I am pleased to be a part of the two-month long blog tour (That’s right two months!) for THE EXPLORERS: THE DOOR IN THE ALLEY. Next week the tour continues at these fine blogs:
May 15 Librarians Quest
May 16 The Book Wars
May 17 Middle Grade Mafioso
May 19 Tween You & Me
I previously reviewed author, Adrian Kress, and her collaboration with Frank Bedder in HATTER MADIGAN: GHOST IN THE HATBOX. Adrienne also has numerous YA novels, anthologies, and plays she’s written. I was glad to see her new MG book and can safely declare—Break the longstanding rule and judge this book by its cover. It screams adventure, mystery, fun, and the beginning of a brand new series.
Upon closer inspection the cover features Sebastian, a bright boy who likes order and is thrown into a mystery. Catherine, one of the five adult explorers who is now wrapped up in a python. The Melted Man with a gruesome face, searching for a key and willing to kill for it. Hanging from a rope is Evie Drake, a parentless child searching for her explorer grandfather (This may also be a warning to readers that you will be left hanging at the end with one of those cliffhangers. I’ll have to endure for who knows how long with the question from young readers: When does the next one come out?)
The narration is quirky and full of humorous sidelights and plays on words. It’s like the dinner party guest who brings with her a pig wearing a teeny hat. You ask “What’s up with the pig?” and for the next several hours she fills you in, waving her arms around in the process. You don’t dare interrupt as the story has you laughing and begging to find out what happens next.
Yeah, what does happen next? I’ll be waiting.
PUBLICATION DATE: 2017 PAGE COUNT: 320
FULL PLOT: Featuring a mysterious society, a secretive past, and a pig in a teeny hat, The Explorers: The Door in the Alley is the first book in a new series for fans of The Name of This Book Is a Secret and The Mysterious Benedict Society. Knock once if you can find it—but only members are allowed inside.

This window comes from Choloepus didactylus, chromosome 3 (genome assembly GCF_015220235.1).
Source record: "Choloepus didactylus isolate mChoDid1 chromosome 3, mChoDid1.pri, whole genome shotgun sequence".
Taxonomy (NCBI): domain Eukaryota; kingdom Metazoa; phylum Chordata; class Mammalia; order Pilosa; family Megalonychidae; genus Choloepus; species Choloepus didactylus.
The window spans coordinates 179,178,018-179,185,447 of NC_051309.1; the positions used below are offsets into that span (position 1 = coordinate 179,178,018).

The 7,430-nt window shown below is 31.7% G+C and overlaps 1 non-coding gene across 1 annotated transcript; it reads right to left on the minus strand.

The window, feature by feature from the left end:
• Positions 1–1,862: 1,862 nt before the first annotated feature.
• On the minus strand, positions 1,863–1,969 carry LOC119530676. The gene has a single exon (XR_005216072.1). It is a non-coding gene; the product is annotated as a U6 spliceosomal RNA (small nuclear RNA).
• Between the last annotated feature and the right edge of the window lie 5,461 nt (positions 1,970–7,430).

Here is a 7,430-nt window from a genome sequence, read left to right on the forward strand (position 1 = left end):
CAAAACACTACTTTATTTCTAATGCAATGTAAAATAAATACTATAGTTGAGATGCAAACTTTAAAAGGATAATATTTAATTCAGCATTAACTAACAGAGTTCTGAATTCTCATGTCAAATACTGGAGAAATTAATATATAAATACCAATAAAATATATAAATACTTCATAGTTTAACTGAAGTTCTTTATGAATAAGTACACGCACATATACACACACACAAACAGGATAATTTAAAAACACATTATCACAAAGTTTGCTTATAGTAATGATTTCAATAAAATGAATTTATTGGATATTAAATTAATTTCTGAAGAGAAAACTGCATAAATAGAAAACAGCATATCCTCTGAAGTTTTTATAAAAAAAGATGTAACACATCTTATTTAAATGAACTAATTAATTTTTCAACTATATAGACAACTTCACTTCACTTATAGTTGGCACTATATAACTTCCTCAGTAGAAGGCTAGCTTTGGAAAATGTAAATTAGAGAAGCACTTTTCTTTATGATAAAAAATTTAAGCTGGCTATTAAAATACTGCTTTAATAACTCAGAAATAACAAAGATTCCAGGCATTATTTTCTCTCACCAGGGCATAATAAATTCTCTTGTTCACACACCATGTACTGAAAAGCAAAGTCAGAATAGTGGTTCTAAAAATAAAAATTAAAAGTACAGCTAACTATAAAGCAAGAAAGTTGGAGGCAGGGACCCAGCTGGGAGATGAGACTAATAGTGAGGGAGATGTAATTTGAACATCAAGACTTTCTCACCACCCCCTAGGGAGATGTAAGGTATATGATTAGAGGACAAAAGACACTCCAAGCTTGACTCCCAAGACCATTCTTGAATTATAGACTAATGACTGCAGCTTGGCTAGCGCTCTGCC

This is one of those stories that start with a pig in a teeny hat. It’s not the one you’re thinking about. (This story is way better than that one.)
This pig-in-a-teeny-hat story starts when a very uninquisitive boy stumbles upon a very mysterious society. After that, there is danger and adventure; there are missing persons, hired thugs, a hidden box, a lost map, and famous explorers; and also a girl on a rescue mission.
The Explorers: The Door in the Alley is the first book in a series that is sure to hit young readers right in the funny bone.
FIVE THINGS TO LIKE ABOUT: THE EXPLORERS: THE DOOR IN THE ALLEY by Adrienne Kress
- Each chapter title begins with “In which…” and some stretch several lines long. They all serve as a great lead-in to the action ahead.
- Surprising plot directions and dialog occur frequently. A great example is the punishment Sebastian receives for his misdeed: Act innappropriate.
- It was refreshing to have a character like Sebastian who breaks the mold by thinking logically about everything. This means he struggles with the choices he must make. Miss school for a day? How will he ever catch up?
- The mystery of the explorers, The Filipendulous Five, who disbanded and disappeared is a nice dangling carrot that will carry the story for many more books.
- Although we don’t see enough of the many strange rooms in The Explorers Society house, the ones we do get a peek at makes me hope they’ll be more time spent here in the next book.
Sebastian took a sip and found he rather did like tea with milk and sugar.
He nodded and she smiled. He took a bite of his cookie and then another sip of tea.
“Okay. Just so you understand what’s going to happen,” began the woman, “I’m going to call the police and have them come arrest you.”
Most rewarding? Well when people like the book, that’s pretty sweet! But I really really love making someone laugh. And when someone says that the book is funny, or when I show someone a piece of writing and they just start laughing, I swear there is really nothing quite like that feeling.
There’s also the bigger thing, the being an inspiration thing, which is almost too big a thing for me to really appreciate. I do get emails from kids, and even some adults, who tell me that my writing has inspired them in some way or another. That just overwhelms me. I’m deeply honoured that I can be that to people, and deeply humbled.
(For More visit Adrienne’s Author Website.)
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